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A low-complexity channel training method for efficient SVD beamforming over MIMO channels

Authors
  • Kettlun, Felipe1, 2
  • Rosas, Fernando3
  • Oberli, Christian1, 1
  • 1 Pontificia Universidad Católica de Chile, Santiago, Chile , Santiago (Chile)
  • 2 Stanford University, Stanford, CA, USA , Stanford (United States)
  • 3 Imperial College London, London, UK , London (United Kingdom)
Type
Published Article
Journal
EURASIP Journal on Wireless Communications and Networking
Publisher
Springer International Publishing
Publication Date
Jul 10, 2021
Volume
2021
Issue
1
Identifiers
DOI: 10.1186/s13638-021-02026-x
Source
Springer Nature
Disciplines
  • Research
License
Green

Abstract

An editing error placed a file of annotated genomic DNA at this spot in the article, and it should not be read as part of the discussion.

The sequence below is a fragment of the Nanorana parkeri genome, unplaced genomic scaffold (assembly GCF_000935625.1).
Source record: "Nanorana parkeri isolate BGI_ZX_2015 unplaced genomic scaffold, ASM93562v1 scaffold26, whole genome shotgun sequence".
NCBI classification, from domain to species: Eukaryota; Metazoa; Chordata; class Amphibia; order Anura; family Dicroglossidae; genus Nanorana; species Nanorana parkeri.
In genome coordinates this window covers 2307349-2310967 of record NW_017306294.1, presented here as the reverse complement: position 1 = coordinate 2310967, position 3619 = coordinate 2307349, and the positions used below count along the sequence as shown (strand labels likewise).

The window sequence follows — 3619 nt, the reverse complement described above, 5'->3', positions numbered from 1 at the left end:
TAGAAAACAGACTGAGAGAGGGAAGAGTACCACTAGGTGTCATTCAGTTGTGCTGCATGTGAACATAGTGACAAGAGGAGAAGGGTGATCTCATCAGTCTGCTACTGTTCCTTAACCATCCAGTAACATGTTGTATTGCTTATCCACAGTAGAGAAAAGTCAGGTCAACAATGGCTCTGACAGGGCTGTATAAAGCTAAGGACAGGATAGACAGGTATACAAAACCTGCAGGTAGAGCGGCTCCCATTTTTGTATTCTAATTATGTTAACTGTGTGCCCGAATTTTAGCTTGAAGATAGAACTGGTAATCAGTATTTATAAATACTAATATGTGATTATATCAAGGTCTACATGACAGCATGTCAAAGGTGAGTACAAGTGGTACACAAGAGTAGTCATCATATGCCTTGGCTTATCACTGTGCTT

Singular value decomposition (SVD) beamforming is an attractive tool for reducing the energy consumption of data transmissions in wireless sensor networks whose nodes are equipped with multiple antennas. However, this method is often not practical due to two important shortcomings: it requires channel state information at the transmitter and the computation of the SVD of the channel matrix is generally too complex. To deal with these issues, we propose a method for establishing an SVD beamforming link without requiring feedback of actual channel or SVD coefficients to the transmitter. Concretely, our method takes advantage of channel reciprocity and a power iteration algorithm (PIA) for determining the precoding and decoding singular vectors from received preamble sequences. A low-complexity version that performs no iterations is proposed and shown to have a signal-to-noise-ratio (SNR) loss within 1 dB of the bit error rate of SVD beamforming with least squares channel estimates. The low-complexity method significantly outperforms maximum ratio combining diversity and Alamouti coding. We also show that the computational cost of the proposed PIA-based method is less than the one of using the Golub–Reinsch algorithm for obtaining the SVD. The number of computations of the low-complexity version is an order of magnitude smaller than with Golub–Reinsch. This difference grows further with antenna array size.

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